For those who have found their way here, I thought a bit of an introduction might be in order.
My mother tells me that as a child, I always had a camera and loved using it. As a teenager, I thought I wanted to be a film director and ended up majoring in film production at NYU’s School of the Arts. In my freshman year, I was introduced to SLR cameras and the darkroom. I recall really enjoying this, to the point where I was using one of my parents’ closets as a darkroom for developing film and I’d spend hour after hour making prints in the school’s darkroom.
After graduation, I didn’t have access to a darkroom any more and while I still took a lot of photos, my interest in advancing as a photographer gradually waned. I mostly shot vacation snapshots and pictures at whatever rock concert I could sneak a camera into. By the 1990’s, I no longer owned an SLR, just a series of point-and-shoot cameras, moving from film to digital when the first generation of consumer digital cameras came along. I always loved taking pictures but didn’t give a lot of thought to it. Point. Shoot. Share.
I began to get ambitious about shooting photos again but no camera ever satisfied me. I wanted more from my photos than I was getting. Even after I upgraded to a DSLR, I was never capturing the images that I saw in my mind when I would press the shutter button. I realized that it wasn’t the equipment – it was that I didn’t know how to use what I had properly.
So I studied. There are a lot of terrific books out there, some of which I’ll list in future posts, that discuss everything from techniques to composition. I especially loved David Busch’s books on Nikon cameras (his Nikon D700 book has a permanent place on my desk), which not only explained how to use the various controls and settings but also explained why you’d want to use them. Scott Kelby’s books and videos are wonderful for explaining a wide variety of concepts in plain English (his 3 volume series on digital photography is a great starting point for newbies). I also started reading a lot of photography blogs.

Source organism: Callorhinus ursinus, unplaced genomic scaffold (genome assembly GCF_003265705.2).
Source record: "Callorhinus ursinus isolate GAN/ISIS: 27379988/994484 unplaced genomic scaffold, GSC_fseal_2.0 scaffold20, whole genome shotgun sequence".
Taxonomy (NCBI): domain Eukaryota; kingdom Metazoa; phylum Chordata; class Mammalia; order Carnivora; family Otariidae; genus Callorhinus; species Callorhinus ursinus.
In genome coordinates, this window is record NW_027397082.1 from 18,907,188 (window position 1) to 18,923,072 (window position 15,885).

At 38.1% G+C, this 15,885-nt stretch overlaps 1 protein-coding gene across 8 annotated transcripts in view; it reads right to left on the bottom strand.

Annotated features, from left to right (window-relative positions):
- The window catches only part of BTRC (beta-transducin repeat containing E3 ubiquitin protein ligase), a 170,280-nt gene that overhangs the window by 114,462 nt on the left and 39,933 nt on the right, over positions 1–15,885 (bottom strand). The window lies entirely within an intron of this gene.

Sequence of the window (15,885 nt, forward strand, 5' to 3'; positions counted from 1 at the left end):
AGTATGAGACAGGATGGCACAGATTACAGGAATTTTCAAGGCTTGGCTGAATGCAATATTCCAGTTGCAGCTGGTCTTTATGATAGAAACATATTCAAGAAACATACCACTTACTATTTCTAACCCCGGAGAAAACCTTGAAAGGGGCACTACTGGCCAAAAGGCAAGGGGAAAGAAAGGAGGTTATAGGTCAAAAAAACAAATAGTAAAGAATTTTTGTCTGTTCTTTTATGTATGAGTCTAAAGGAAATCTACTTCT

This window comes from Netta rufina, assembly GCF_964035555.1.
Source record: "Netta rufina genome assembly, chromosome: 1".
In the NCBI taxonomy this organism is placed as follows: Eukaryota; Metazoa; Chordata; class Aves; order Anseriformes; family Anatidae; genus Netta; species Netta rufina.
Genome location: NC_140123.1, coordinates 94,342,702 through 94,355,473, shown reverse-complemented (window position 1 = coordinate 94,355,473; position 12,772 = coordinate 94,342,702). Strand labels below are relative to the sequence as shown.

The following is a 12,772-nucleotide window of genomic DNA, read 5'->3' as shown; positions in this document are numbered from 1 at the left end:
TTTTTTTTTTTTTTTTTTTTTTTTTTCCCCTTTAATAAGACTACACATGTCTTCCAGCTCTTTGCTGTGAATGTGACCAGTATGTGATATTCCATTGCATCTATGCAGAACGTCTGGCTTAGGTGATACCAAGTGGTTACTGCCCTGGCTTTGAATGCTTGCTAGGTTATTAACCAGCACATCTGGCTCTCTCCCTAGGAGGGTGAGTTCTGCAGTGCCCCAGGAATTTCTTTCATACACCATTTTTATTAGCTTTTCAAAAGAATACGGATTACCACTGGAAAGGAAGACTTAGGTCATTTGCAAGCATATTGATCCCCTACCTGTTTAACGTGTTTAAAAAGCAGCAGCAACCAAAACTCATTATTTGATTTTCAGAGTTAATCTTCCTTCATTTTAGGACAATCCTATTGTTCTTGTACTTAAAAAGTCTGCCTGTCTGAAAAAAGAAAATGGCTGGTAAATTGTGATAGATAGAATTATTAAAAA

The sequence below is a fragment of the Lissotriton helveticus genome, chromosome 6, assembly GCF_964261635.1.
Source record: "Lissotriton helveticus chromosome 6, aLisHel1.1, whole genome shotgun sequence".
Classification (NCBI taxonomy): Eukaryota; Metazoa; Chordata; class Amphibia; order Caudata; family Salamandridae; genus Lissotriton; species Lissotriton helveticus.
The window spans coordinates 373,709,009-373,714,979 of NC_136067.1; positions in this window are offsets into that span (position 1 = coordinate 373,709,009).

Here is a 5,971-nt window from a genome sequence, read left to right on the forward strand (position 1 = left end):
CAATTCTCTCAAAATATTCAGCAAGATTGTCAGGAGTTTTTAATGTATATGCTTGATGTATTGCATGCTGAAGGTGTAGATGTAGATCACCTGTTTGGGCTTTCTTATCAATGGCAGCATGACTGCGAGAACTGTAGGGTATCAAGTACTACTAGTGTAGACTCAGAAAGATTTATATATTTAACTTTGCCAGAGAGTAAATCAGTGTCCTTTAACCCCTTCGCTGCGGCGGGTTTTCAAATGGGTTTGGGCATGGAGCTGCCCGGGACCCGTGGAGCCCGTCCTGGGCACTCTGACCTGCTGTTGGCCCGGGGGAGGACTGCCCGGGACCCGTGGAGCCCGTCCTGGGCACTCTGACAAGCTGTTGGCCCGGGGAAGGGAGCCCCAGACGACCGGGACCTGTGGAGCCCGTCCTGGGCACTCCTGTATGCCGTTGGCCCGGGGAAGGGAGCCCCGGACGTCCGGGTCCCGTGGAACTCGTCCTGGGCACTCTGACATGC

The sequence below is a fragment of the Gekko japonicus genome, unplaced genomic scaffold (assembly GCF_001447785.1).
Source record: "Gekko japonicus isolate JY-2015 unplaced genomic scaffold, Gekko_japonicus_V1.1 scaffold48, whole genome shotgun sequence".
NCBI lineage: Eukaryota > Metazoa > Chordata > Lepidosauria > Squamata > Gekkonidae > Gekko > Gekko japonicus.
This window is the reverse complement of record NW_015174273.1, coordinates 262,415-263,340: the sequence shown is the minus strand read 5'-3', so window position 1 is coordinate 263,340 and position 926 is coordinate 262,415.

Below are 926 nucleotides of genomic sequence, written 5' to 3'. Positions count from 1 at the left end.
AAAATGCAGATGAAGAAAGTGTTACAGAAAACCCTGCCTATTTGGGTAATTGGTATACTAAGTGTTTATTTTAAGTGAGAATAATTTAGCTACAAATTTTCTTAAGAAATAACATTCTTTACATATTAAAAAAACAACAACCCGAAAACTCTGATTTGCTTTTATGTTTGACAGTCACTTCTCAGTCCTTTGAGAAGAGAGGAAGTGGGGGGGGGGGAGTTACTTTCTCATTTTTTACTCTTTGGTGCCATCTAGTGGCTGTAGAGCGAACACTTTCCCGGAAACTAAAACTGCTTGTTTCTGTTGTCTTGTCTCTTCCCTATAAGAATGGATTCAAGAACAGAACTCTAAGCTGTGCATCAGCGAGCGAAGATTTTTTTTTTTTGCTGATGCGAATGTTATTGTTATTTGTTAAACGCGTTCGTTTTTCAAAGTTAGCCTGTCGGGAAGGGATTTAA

I believe it’s important to look at a lot of photographs. When I see one I like, I look at it closer. I try to analyze why I like it, try to understand why I think it’s “good” or “bad.” What’s the difference between their photographs and mine? One thing is, when I see a photo by someone else I like, I always go “wow!” and hold my breath. I don’t get that from my own photos, but that’s because there’s no element of surprise. When they come up on screen, I already know what’s going to be there, I know what was going on when I shot it, I know the steps I took to process the image in Lightroom.
And of course it’s important to take a lot of photographs. And spend time analyzing the results. What worked? What didn’t work? What can I do better next time?
A little over a year ago, I had the chance to invest in a new photography studio being started by some friends. PASM Workshop is a great facility located in San Po Kong in Hong Kong. That’s not just because of the physical space or the equipment. It’s because there are so many talented photographers hanging out there, most of whom have been unbelievably generous in terms of sharing tips with me and teaching me some of their techniques.
These days, my favorite subject is musicians. I love shooting bands, whether they’re world famous or local cover bands. And living in Hong Kong and traveling around Asia gives me the ability to see (and photograph) a wide variety of places.
A final note for now. I’ve been uploading photos and galleries based on stuff I’ve shot over the past year or two. The entries are all back-dated to the original shoot. But I’ve gone back and reprocessed every photo posted here. “New and improved?” I think so.